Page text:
On Film


1275 Results
Bergman Island: Form and Feeling

In this shape-shifting exploration of creativity, couplehood, and artistic influence, Mia Hansen-Løve offers a glimpse at the existential heavy lift required by her deceptively simple autofictions.

By Devika Girish

This Is Not a Burial, It’s a Resurrection: Staying Power

Filled with evocative images and guided by the unique aesthetic sensibility of the landlocked kingdom of Lesotho, Lemohang Jeremiah Mosese’s film is an exploration of the power of grief that is paradoxically uplifting.

By Zakes Mda

Lars von Trier’s Europe Trilogy: Straight to the Bottom of the River

One of contemporary cinema’s most provocative filmmakers launched his career with three deeply unnerving, deliriously genre-blending portraits of Europe.

By Howard Hampton

Imitation of Life: On Passing Between

In its ambivalence toward its provocative themes, John M. Stahl’s groundbreaking exploration of racial identity demonstrates the insolubility of Hollywood’s representational conundrum.

By Miriam J. Petty

The Adventures of Baron Munchausen: A Reason to Believe

A work of pure, rigorous enchantment, the final film in Terry Gilliam’s “Trilogy of Imagination” employs old-fashioned technical wizardry to bring about its wall-to-wall visual astonishments.

By Michael Koresky

Cooley High: Young, Gifted, and Black

A departure from the tales of sex and violence that defined Black cinema in the early 1970s, Michael Schultz’s beloved coming-of-age film celebrates the emotional bonds among a group of young Black men.

By Craigh Barboza

Mai Zetterling: Cinema Artist

A pioneering feminist artist drawn to universal themes, the Swedish director mined the complexity and humor of human behavior in films that courted controversy and cultivated a sense of detachment.

By Mariah Larsson

Michael Haneke’s Alienation Effect

Known for their austerity and shocking moments of violence, the Austrian director’s first three films cultivate a kind of humanism in their dogged refusal to coddle the viewer.

By John Wray

Malcolm X: Painting Superman Black

Spike Lee’s transcendent portrait of an American hero is an urgent call for the nation to live up to everything it claims to be.

By Barry Michael Cooper

WALL•E: Whoooooaaaaaaahhh . . .

Deeply influenced by the classics of silent-era comedy, this vision of a postapocalyptic future celebrates cinema as a universal language that offers us a sense of common ground.

By Sam Wasson

The Infernal Affairs Trilogy: Double Bind

A box-office success that buoyed Hong Kong’s beleaguered movie industry in the early 2000s, this suite of crime films combines narrative intricacy and moral complexity with an abundance of megastar charisma.

By Justin Chang

The Power of the Dog: What Kind of Man?

In her first film that places a male character front and center, Jane Campion trains her unsparing gaze on the brutality of patriarchal power and the pain of repressed homoerotic desire.

By Amy Taubin

Daisies: Giggling Generals; One and Two

In one of the most incendiary and formally experimental films of the Czechoslovak New Wave, two mysterious young women uncover humanity’s endless potential for revolt.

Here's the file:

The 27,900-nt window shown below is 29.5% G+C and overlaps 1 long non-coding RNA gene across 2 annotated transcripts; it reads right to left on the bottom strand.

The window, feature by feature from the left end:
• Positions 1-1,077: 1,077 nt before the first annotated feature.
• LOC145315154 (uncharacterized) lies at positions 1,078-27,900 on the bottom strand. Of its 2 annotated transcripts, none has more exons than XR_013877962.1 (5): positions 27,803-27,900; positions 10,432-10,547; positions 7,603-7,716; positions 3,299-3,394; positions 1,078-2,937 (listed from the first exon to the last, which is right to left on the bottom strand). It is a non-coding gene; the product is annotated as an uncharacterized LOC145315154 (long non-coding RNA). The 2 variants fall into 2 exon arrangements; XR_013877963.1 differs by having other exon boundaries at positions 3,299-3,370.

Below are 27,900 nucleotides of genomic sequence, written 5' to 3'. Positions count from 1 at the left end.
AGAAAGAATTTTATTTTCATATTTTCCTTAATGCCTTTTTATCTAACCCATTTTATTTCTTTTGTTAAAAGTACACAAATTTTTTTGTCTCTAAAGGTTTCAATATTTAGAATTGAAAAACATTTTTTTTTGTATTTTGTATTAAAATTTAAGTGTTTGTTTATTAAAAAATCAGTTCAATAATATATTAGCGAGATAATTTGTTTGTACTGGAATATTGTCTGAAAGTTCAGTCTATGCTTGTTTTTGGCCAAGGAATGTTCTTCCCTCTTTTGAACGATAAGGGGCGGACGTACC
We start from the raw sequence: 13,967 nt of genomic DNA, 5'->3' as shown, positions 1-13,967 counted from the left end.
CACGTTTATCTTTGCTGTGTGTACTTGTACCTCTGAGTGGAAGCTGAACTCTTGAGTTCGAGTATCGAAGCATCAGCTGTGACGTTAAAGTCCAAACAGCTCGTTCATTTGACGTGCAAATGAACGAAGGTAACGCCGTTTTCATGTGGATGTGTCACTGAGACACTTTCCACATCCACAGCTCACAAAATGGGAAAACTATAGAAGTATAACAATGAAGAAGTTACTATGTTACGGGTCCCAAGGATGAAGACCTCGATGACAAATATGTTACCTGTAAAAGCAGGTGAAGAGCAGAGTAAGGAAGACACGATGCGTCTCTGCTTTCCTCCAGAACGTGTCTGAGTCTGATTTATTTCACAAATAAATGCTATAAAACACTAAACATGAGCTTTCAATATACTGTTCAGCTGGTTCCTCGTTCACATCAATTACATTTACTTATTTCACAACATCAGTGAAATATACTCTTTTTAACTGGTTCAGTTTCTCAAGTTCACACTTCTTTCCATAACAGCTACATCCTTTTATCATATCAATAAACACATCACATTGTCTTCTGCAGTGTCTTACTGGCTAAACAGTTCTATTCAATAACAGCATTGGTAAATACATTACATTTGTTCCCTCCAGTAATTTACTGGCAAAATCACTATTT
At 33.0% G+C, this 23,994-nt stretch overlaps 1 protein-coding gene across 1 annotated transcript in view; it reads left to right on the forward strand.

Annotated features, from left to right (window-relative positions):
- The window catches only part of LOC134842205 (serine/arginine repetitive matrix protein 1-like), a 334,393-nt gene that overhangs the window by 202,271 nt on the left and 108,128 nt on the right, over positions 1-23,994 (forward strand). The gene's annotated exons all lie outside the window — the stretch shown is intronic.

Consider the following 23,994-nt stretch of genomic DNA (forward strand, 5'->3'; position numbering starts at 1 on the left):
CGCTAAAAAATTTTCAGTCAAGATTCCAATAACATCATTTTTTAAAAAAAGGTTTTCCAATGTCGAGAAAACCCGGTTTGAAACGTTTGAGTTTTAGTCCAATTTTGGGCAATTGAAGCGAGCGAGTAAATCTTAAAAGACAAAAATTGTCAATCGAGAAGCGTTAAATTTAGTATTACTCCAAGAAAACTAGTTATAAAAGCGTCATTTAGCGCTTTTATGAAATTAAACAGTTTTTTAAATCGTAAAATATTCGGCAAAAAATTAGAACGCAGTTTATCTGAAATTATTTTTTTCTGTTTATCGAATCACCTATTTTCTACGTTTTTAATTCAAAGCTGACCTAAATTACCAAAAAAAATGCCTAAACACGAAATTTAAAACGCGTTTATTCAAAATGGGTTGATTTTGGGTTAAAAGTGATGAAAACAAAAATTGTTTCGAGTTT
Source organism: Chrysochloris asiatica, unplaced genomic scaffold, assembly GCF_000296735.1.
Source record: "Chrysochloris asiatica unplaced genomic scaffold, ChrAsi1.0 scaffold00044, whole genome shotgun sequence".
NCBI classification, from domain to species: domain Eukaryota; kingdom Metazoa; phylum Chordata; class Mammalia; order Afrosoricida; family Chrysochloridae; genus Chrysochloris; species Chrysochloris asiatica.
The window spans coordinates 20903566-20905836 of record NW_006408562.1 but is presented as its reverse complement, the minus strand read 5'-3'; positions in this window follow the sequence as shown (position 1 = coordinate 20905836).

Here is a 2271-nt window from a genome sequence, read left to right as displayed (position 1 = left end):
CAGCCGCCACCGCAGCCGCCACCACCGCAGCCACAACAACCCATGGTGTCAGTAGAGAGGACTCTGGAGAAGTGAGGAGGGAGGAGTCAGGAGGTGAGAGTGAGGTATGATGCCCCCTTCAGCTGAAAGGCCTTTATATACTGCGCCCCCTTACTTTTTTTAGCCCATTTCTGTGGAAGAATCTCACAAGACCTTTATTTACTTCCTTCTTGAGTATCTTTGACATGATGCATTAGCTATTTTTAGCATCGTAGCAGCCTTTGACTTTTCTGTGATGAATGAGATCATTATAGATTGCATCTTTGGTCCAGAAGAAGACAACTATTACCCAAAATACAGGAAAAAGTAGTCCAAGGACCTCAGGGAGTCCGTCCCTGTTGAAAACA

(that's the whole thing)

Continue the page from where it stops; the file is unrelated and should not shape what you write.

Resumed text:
By Carmen Gray

Notes on In the Mood for Love

A film of rich colors, mournful silences, and haunting symmetries, Wong Kar Wai’s masterpiece is a meticulously constructed memory box that invites fetishistic dissection.

By Charles Yu

Eve’s Bayou: The Gift of Sight

One of the few American films of its era directed by a Black woman, Kasi Lemmons’s feature debut advances a critique of patriarchy and asks questions about gender and sexuality that still resonate today.

By Kara Keeling

La Llorona: Turning Horror into Light

Drawing from Latin American folklore, Jayro Bustamente conjures an intimate, supernatural tale that engages with Guatemala’s history of violence.

By ​Francisco Goldman

Cure: Erasure

Kiyoshi Kurosawa’s hypnotic serial-killer film dives into the realm of the uncanny and envisions the breakdown of Japanese society.

By Chris Fujiwara

Arsenic and Old Lace: Madness in the Family

Frank Capra’s flamboyant farce—his only black comedy—finds an uncharacteristically frenetic Cary Grant surrounded by a clan of genteel maniacs.

By David Cairns

Martin Scorsese’s World Cinema Project No. 4

“I Am Muna moto

Cameroonian director Dikongué-Pipa’s debut feature is both a manifesto on cinema’s capacity to bring about social change and a celebration of love and its possibilities.

By Aboubakar Sanogo

Martin Scorsese’s World Cinema Project No. 4

Prisioneros de la tierra: Tropical Oppression

A high point of early Argentine cinema, Mario Soffici’s 1939 film about the plight of plantation workers is an unflinching examination of exploitation and violence.

By ​Matthew B. Karush

Martin Scorsese’s World Cinema Project No. 4

Two Girls on the Street: All Is Lies

This melodrama, made by André de Toth in his native Hungary, anticipates the unease of the director’s postwar Hollywood films with an array of radical stylistic choices and jarring visual tensions.

By Chris Fujiwara

Martin Scorsese’s World Cinema Project No. 4

Sambizanga: Everyday Revolution

Sarah Maldoror’s only completed narrative feature tracks the Angolan struggle for independence from Portugal and reckons with the interlocking systems of colonialism, capitalism, and patriarchy.

By Yasmina Price

Martin Scorsese’s World Cinema Project No. 4

Chess of the Wind: The Glorious Miniature of an Upheaval

A long-obscure landmark of the Iranian New Wave, Mohammad Reza Aslani’s daringly ambiguous portrait of feudalism’s demise mirrors the revolutionary times in which it was made.

By Ehsan Khoshbakht

Martin Scorsese’s World Cinema Project No. 4

Kalpana: Dreaming the Impossible Dream

Uday Shankar’s fantastical dance epic embodies a progressive, postcolonial Indian aesthetic that is decades ahead of its time.

By Shai Heredia